2. Identify the emotions you feel during each day.  Labeling your feelings will diminish their power over you.  (Remember Garfield!  ‘Label the mice in your life’!)
  3. State the steps or actions you are taking to help you move ahead and overcome your loss.
    Identify what you have done in the past that has helped.  Perhaps ask a trusted friend.
  4. Be sure you are sharing your loss and grief with others who can listen to you and support you during this time.  Do NOT seek out ‘advice-givers’!
  5. It may help to find a person who has experienced a similar loss.
    Attend support groups.  Read books or stories about similar cases.
  6. Identify the positive characteristics and strengths of your life that have helped you before.
  7. Spend time reading the Psalms.  Many of them reflect the struggle of different human losses.
  8. When you pray, share your confusion, feelings, and hopes with God.  Be involved in the worship services of your church since worship is an important element in recovery and stabilization.  “God anointed me (Jesus) to heal the heartbroken, to comfort all who mourn, and to care for the needs of all who mourn, to give them bouquets of roses instead of ashes, messages of joy instead of news of doom, a praising heart instead of a faint spirit.” (paraphrased, Isaiah 61:1-3)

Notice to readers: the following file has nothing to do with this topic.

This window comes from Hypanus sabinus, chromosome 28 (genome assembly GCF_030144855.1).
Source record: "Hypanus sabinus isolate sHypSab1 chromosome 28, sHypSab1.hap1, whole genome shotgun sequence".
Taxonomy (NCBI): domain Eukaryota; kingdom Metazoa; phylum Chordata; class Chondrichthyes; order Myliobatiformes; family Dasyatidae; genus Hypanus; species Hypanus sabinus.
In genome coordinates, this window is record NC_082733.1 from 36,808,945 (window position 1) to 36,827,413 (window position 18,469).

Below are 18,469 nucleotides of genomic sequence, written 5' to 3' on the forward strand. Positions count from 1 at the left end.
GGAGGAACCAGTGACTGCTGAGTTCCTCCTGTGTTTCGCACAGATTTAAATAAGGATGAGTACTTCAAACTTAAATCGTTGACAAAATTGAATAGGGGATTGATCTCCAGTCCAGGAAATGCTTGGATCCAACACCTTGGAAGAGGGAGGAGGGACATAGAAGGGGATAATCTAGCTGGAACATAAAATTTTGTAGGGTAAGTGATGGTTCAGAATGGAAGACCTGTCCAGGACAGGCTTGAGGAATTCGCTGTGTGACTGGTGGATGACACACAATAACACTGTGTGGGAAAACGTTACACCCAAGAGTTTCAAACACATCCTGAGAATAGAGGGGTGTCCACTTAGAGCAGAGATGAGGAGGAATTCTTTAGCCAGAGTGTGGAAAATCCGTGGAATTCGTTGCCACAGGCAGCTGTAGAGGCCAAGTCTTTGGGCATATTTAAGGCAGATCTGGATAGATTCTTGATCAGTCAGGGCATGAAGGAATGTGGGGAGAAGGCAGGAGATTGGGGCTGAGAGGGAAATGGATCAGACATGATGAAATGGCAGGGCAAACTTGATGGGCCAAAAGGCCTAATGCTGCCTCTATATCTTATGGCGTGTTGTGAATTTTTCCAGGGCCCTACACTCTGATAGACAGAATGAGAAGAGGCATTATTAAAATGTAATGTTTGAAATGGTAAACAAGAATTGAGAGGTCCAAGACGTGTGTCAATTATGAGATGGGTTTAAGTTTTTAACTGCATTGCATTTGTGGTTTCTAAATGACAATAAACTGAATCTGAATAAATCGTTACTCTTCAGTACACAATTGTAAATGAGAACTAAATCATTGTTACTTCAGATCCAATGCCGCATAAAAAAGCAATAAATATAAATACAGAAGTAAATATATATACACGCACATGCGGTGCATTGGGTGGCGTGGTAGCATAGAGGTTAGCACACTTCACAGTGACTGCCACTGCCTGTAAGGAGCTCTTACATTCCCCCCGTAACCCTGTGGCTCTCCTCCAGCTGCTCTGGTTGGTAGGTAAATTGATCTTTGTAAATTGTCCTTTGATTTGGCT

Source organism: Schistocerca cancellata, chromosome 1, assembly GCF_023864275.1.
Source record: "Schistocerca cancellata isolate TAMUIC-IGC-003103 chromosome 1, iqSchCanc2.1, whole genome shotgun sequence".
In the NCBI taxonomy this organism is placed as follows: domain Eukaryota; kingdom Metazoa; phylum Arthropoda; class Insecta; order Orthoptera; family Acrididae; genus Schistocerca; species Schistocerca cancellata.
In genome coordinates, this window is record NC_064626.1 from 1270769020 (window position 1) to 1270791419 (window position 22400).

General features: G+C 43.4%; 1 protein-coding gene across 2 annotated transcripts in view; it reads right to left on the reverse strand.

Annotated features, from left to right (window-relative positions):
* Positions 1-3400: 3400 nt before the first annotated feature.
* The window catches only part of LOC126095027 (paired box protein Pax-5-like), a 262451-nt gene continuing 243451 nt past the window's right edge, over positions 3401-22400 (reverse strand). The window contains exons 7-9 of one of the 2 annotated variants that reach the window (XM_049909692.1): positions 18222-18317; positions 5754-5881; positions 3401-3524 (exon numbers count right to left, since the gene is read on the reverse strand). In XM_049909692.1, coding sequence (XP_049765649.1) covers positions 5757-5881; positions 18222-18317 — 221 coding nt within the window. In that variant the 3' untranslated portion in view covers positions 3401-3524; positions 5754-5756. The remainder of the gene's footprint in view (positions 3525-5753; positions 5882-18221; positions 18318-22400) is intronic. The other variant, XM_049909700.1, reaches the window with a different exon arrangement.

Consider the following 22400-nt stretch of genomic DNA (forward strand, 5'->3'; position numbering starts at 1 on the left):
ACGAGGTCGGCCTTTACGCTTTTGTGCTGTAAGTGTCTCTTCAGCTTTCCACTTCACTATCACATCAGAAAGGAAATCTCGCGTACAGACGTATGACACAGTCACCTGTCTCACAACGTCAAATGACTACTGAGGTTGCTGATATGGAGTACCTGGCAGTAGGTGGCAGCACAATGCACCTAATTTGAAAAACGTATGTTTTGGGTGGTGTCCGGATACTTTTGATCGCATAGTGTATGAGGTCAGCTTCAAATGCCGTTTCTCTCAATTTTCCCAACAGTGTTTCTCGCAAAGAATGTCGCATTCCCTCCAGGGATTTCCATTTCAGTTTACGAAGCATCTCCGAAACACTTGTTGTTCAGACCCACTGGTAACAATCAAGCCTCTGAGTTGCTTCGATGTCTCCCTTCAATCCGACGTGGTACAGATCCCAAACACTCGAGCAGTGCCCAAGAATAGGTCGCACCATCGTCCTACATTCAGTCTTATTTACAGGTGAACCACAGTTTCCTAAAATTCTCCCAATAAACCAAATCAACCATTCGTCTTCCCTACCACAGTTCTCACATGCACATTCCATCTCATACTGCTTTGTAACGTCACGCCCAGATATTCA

9. Think about where you want to be in your life two years from now.  Write out some of your dreams and goals.  Just setting goals at all may encourage you to realize that you will recover.
  10. Become familiar with the stages of grief:  Shock – Grief – Blame – Forgiveness – Saying ‘good-bye’ – Recovery and helping others.  (But not necessarily in this order!)  Then you will know what to expect and you will feel ‘normal’.
  11. Remember that understanding your grief intellectually is not sufficient.  It cannot replace the emotional experience of living through this difficult time.  Expect mood swings.  Mood swings are normal.

Please, be sure to read chapters 4 of your book “Recovering from the Losses of Life”.

Let us close with prayer, with a portion of the ‘Prayer of St. Francis’:
“Oh LORD, grant that I may never seek as much to be consoled as to console,
to be understood as to understand, to be loved as to love with all my soul.
LORD, make me a channel of YOUR peace. Amen.